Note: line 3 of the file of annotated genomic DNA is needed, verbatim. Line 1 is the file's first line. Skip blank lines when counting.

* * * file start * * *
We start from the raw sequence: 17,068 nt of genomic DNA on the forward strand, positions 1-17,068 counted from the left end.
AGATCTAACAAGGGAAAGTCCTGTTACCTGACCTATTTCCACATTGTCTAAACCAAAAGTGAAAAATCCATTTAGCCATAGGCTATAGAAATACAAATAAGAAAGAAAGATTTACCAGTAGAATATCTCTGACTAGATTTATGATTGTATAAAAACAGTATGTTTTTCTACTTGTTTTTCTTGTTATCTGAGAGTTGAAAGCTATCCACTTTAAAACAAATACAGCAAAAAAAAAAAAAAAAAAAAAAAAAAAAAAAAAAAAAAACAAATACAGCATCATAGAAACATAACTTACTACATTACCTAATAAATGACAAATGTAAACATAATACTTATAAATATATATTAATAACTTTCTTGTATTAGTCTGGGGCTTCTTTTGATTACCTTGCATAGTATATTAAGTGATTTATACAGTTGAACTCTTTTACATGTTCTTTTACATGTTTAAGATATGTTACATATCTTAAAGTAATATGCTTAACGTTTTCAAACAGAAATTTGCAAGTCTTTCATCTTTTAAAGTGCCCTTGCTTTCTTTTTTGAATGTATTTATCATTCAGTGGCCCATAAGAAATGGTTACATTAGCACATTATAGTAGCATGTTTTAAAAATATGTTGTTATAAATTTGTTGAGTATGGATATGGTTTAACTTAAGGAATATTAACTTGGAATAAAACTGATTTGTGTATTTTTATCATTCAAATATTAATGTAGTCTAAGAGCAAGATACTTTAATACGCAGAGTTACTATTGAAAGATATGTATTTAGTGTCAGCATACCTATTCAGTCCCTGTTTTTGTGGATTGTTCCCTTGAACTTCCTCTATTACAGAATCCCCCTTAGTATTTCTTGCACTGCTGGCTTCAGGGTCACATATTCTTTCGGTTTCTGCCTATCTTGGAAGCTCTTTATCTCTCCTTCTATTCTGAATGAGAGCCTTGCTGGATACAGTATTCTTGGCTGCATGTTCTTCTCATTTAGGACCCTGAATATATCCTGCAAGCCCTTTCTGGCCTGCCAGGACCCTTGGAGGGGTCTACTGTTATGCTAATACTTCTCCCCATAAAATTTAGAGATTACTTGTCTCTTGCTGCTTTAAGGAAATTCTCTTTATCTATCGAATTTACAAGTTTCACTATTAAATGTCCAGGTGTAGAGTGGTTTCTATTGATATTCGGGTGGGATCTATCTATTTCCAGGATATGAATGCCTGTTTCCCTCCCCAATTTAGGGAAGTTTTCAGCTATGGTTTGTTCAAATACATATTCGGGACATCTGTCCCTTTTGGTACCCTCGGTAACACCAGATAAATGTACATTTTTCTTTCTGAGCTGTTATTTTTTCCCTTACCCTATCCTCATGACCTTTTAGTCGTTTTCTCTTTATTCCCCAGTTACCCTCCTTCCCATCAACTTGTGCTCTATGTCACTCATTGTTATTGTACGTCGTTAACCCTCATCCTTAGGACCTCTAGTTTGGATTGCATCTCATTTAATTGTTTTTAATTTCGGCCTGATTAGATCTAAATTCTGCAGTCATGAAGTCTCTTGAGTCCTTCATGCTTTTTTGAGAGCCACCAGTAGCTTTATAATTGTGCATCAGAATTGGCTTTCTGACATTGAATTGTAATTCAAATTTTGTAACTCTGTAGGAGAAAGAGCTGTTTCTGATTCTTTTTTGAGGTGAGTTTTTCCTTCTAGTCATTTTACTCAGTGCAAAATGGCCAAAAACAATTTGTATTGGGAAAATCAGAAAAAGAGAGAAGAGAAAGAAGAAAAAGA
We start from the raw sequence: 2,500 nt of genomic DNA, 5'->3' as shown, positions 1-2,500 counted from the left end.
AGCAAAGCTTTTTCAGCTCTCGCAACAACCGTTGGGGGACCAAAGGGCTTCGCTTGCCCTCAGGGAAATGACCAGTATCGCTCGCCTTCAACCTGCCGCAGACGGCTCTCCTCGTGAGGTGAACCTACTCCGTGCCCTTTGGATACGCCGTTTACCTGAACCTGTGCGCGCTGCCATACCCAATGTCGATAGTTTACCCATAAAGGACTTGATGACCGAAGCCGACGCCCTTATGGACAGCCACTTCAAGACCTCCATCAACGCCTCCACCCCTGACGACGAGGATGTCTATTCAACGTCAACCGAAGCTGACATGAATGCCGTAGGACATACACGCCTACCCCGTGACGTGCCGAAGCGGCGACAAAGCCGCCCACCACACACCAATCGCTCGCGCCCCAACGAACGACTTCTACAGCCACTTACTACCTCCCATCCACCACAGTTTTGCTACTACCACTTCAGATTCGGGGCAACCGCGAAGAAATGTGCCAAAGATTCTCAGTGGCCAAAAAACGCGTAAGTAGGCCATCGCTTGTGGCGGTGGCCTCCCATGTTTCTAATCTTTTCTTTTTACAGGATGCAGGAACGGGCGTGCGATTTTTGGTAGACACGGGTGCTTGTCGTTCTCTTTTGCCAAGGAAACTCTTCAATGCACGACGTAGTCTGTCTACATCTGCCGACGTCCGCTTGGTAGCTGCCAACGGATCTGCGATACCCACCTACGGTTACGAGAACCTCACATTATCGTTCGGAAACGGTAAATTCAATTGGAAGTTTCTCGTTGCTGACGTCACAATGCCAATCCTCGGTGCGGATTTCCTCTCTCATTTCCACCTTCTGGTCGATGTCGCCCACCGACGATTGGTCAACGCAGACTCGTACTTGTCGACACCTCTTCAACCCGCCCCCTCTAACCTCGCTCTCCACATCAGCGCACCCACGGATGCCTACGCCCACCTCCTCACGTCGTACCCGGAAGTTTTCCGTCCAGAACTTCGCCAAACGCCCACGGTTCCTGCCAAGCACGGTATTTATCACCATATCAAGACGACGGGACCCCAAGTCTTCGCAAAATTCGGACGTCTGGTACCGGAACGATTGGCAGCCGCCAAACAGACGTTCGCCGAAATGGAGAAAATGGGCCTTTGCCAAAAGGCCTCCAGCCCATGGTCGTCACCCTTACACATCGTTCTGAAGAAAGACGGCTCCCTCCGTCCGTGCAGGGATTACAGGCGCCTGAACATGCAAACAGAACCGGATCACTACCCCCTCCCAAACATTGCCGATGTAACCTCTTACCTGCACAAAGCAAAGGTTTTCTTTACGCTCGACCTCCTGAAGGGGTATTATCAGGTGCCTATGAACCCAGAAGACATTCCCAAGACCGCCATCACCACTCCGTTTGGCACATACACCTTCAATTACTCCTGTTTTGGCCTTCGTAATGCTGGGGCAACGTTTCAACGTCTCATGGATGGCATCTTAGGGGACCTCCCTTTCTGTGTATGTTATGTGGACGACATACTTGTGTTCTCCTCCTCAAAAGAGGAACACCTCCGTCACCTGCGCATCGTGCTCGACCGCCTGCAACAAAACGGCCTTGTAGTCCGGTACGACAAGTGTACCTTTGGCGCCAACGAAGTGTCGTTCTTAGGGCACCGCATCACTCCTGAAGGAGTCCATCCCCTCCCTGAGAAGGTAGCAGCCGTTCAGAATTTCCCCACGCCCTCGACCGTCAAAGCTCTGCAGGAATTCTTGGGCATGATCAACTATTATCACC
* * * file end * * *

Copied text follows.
We start from the raw sequence: 2,500 nt of genomic DNA, 5'->3' as shown, positions 1-2,500 counted from the left end.